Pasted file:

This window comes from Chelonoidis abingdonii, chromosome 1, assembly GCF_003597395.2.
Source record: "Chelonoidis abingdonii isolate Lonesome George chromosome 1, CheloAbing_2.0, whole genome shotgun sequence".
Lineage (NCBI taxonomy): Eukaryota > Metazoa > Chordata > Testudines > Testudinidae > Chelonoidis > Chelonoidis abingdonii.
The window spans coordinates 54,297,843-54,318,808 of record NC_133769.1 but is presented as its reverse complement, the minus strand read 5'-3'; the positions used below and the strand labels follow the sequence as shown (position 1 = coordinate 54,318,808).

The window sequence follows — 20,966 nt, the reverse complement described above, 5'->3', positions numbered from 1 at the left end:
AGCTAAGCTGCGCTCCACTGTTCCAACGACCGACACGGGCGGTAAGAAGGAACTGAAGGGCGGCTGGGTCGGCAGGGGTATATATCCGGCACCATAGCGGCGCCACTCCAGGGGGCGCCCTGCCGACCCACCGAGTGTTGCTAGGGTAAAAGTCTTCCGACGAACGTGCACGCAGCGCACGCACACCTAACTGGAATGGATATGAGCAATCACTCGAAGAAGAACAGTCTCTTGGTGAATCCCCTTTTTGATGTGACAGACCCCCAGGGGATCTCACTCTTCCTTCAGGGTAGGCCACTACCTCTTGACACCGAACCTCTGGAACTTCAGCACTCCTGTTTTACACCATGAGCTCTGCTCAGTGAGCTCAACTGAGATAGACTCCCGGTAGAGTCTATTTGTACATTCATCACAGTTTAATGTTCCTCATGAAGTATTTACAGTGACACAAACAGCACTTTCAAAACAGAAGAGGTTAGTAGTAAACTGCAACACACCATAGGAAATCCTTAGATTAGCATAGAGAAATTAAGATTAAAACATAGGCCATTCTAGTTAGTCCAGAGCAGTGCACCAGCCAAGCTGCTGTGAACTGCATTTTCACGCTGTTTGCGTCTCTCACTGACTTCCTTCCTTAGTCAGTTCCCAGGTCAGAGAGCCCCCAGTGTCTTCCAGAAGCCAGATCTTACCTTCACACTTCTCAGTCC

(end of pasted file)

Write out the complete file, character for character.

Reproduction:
This window comes from Chelonoidis abingdonii, chromosome 1, assembly GCF_003597395.2.
Source record: "Chelonoidis abingdonii isolate Lonesome George chromosome 1, CheloAbing_2.0, whole genome shotgun sequence".
Lineage (NCBI taxonomy): Eukaryota > Metazoa > Chordata > Testudines > Testudinidae > Chelonoidis > Chelonoidis abingdonii.
The window spans coordinates 54,297,843-54,318,808 of record NC_133769.1 but is presented as its reverse complement, the minus strand read 5'-3'; the positions used below and the strand labels follow the sequence as shown (position 1 = coordinate 54,318,808).

The window sequence follows — 20,966 nt, the reverse complement described above, 5'->3', positions numbered from 1 at the left end:
AGCTAAGCTGCGCTCCACTGTTCCAACGACCGACACGGGCGGTAAGAAGGAACTGAAGGGCGGCTGGGTCGGCAGGGGTATATATCCGGCACCATAGCGGCGCCACTCCAGGGGGCGCCCTGCCGACCCACCGAGTGTTGCTAGGGTAAAAGTCTTCCGACGAACGTGCACGCAGCGCACGCACACCTAACTGGAATGGATATGAGCAATCACTCGAAGAAGAACAGTCTCTTGGTGAATCCCCTTTTTGATGTGACAGACCCCCAGGGGATCTCACTCTTCCTTCAGGGTAGGCCACTACCTCTTGACACCGAACCTCTGGAACTTCAGCACTCCTGTTTTACACCATGAGCTCTGCTCAGTGAGCTCAACTGAGATAGACTCCCGGTAGAGTCTATTTGTACATTCATCACAGTTTAATGTTCCTCATGAAGTATTTACAGTGACACAAACAGCACTTTCAAAACAGAAGAGGTTAGTAGTAAACTGCAACACACCATAGGAAATCCTTAGATTAGCATAGAGAAATTAAGATTAAAACATAGGCCATTCTAGTTAGTCCAGAGCAGTGCACCAGCCAAGCTGCTGTGAACTGCATTTTCACGCTGTTTGCGTCTCTCACTGACTTCCTTCCTTAGTCAGTTCCCAGGTCAGAGAGCCCCCAGTGTCTTCCAGAAGCCAGATCTTACCTTCACACTTCTCAGTCC